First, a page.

Secondary Logo

Institutional members access full text with Ovid®

Share this article on:

Systematic Review of Attitudes Toward Donation After Cardiac Death Among Healthcare Providers and the General Public*

Bastami, Sohaila1,2; Matthes, Oliver3; Krones, Tanja MD, MSc1,4; Biller-Andorno, Nikola MD, PhD1

doi: 10.1097/CCM.0b013e31827585fe
Review Article

Objective: Organ donation after cardiac death (DCD) is one promising possibility of combating the organ shortage, but it raises ethical issues that differ from those raised in donation after brain death (DBD). Also, DCD may be perceived differently than DBD by medical staff and the public. The aim of this article is to systematically review empirical studies on attitudes of medical personnel and the public toward DCD and to discuss the findings from an ethical perspective. Our study was conducted in accordance with a seven-step approach for systematic reviews of empirical studies in bioethics.

Data Sources: The authors chose PubMed, EMBASE, CINAHL, PSYCINFO, and PSYNDEX, thus attempting to cover biomedical, sociological and ethical articles on the subject.

Study Selection: A search algorithm using controlled vocabulary of the respective databases (where applicable) was created, and criteria for the relevance assessment of the articles were established. Article quality was assessed using the Critical Appraisal Skills Programme tool.

Data Extraction and Synthesis: The authors took an integrative approach to the data, combining it for further analysis. Qualitative data were synthesized by means of thematic analysis, and a spectrum of relevant themes was identified. Then the authors extracted the quantitative data that corresponded with the identified themes. Quantitative data on common subjects were juxtaposed and presented later.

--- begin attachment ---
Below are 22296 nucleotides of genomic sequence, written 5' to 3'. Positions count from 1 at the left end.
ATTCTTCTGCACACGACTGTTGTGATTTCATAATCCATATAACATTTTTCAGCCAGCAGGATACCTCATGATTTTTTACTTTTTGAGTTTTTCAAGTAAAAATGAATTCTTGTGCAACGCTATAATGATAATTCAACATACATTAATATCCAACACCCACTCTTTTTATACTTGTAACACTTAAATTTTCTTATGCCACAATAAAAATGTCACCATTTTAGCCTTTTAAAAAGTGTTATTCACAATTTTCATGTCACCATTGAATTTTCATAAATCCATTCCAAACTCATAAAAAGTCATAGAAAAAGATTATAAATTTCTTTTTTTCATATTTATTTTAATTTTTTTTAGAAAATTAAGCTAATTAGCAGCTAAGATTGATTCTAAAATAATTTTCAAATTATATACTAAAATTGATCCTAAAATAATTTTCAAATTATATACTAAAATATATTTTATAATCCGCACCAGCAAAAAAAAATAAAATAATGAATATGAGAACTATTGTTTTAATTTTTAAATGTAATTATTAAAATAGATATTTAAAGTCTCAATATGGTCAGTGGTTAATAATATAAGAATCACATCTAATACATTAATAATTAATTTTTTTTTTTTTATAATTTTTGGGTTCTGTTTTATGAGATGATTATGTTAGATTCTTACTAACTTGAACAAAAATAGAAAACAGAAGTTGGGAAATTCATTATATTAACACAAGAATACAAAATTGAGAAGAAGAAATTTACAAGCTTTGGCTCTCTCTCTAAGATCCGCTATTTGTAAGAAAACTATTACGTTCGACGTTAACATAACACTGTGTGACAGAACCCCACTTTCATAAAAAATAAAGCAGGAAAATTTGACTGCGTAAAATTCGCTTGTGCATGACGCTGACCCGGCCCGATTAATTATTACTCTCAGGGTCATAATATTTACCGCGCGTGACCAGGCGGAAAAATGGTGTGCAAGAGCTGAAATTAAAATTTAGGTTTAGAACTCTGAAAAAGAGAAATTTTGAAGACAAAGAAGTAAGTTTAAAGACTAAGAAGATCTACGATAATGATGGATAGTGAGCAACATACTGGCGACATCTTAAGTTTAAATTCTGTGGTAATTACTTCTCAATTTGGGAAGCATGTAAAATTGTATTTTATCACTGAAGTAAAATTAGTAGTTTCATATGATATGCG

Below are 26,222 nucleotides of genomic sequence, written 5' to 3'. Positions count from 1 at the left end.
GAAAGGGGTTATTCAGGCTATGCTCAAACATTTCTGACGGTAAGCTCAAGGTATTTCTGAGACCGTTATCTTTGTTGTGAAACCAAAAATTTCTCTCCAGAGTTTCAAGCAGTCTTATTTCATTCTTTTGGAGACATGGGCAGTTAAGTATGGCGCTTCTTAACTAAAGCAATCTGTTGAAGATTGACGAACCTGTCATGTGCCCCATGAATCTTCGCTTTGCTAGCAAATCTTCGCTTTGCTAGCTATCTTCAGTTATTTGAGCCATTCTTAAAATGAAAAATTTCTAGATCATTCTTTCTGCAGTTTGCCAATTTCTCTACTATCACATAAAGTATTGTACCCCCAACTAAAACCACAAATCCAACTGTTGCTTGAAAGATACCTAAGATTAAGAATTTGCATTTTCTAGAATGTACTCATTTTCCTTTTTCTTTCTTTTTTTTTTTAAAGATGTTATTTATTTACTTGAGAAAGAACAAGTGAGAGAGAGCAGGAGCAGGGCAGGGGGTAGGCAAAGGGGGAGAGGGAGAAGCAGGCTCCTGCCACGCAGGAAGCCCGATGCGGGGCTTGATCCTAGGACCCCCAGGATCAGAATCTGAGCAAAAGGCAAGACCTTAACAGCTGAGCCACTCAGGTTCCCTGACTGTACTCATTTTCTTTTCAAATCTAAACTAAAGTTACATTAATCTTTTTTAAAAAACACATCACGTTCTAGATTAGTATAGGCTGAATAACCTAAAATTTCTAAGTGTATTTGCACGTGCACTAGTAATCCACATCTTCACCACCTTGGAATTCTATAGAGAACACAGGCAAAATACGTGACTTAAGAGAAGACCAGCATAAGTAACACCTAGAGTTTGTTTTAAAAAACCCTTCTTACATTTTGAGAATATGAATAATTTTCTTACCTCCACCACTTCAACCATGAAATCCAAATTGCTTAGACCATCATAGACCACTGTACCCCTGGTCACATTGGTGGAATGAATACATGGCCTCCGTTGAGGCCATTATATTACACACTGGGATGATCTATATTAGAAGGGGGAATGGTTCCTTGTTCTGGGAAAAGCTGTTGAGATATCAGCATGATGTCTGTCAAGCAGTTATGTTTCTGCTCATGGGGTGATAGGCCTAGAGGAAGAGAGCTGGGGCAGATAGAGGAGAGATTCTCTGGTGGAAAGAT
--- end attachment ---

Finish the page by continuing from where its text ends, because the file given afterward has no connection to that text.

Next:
Conclusions: Identified themes were the levels of support for DBD vs. DCD, attitudes toward postmortem measures without previous consent, lack of knowledge about DCD, concerns about the Dead Donor Rule, the potential for conflict of interest, making donation happen, and the call for standardized DCD protocols. All of these issues are of ethical relevance and merit further discussion. We conclude that deep-rooted concerns about DCD exist among medical personnel and the general public. These need to be taken seriously in order to maintain or foster trust in the transplantation system.

Supplemental Digital Content is available in the text.

1 Institute of Biomedical Ethics, University of Zurich, Switzerland.

2 Division of Medical Ethics, Harvard Medical School, Cambridge, MA.

3 Faculty of Medicine, Albert-Ludwigs University of Freiburg, Germany.

4 University Hospital Zurich, Zurich, Switzerland.

* See also p. 933.

Current, additional affiliation for Nikola Biller-Andorno: Division of Medical Ethics, Harvard Medical School, Cambridge, MA.

Supplemental digital content is available for this article. Direct URL citations appear in the printed text and are provided in the HTML and PDF versions of this article on the journal’s Web site (

This study was supported, in part, by grant 323630-133896 from the Swiss National Science Foundation.

The authors have not disclosed any potential conflicts of interest.

For information regarding this article, E-mail:

© 2013 by the Society of Critical Care Medicine and Lippincott Williams & Wilkins